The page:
We need your support to ensure that our expert team are here to care for people in your local community who are facing the end of their lives, helping them maintain their independence and dignity until the very end.
Because you care, we can.
I first came to the Hospice in 1982 when my sister and I came to a volunteer recruitment day. I remember walking in and it felt like I had walked into someone’s home – nothing like a hospital. They were looking for help with general domestic tasks such as washing, cleaning, cooking and ironing. I signed up and began to help on a regular basis.
After speaking to patients, I knew that I wanted to be at the Hospice. I had an overwhelming sense that everyone deserved this level of love and care at the end of life.
My family life and work took me away from the Hospice for a time and I pursued my interest in complementary therapies and holistic care, attending college to gain qualifications. In 1992 a nursing auxiliary job came up at the Hospice and I immediately applied. Sue interviewed me and I was appointed – my life journey had brought me back to this special place.
As I continued to work alongside my studies, I recognised that the patients might benefit from some therapeutic touch and I spoke to the Doctors about trying this out. Most patients had a very positive response. The therapies provided one to one time, we could talk about how they were feeling and it offered relief from anxiety, stress, pain and discomfort.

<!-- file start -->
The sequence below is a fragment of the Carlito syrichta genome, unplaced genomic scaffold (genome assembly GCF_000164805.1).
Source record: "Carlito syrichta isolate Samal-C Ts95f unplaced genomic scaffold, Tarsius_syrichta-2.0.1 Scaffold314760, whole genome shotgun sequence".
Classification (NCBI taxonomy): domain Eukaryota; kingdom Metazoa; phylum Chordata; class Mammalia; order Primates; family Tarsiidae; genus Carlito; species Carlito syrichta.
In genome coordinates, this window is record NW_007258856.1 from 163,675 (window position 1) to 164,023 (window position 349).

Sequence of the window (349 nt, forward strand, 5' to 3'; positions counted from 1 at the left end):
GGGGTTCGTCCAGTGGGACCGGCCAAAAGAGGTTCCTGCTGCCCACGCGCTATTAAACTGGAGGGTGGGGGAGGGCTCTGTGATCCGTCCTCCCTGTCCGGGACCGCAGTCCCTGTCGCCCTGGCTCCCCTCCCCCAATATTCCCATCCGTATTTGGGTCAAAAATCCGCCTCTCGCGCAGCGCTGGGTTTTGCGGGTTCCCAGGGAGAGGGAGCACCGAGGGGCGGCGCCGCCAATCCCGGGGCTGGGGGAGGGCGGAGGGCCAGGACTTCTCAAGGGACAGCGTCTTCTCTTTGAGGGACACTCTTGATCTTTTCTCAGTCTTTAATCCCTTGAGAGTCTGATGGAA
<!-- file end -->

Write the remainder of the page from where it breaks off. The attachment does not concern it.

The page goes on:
When Day Hospice was opened, I moved into the role of Complementary Therapist. Over the years this service has proved incredibly popular and I now lead of team of staff and qualified volunteers, supporting our inpatients and those who visit Day Hospice.
One of my proudest movements was caring for the Hospice’s first patient suffering from AIDS. It was a privilege to offer hands-on care to this individual who had suffered from the stigma of their illness from many other caregivers.
I continue to love my job and the Hospice. Being able to offer someone in the deepest crisis of life a safe space to be themselves, to be frank and open and to be listened to in the comfort of the very best care, is such a privilege.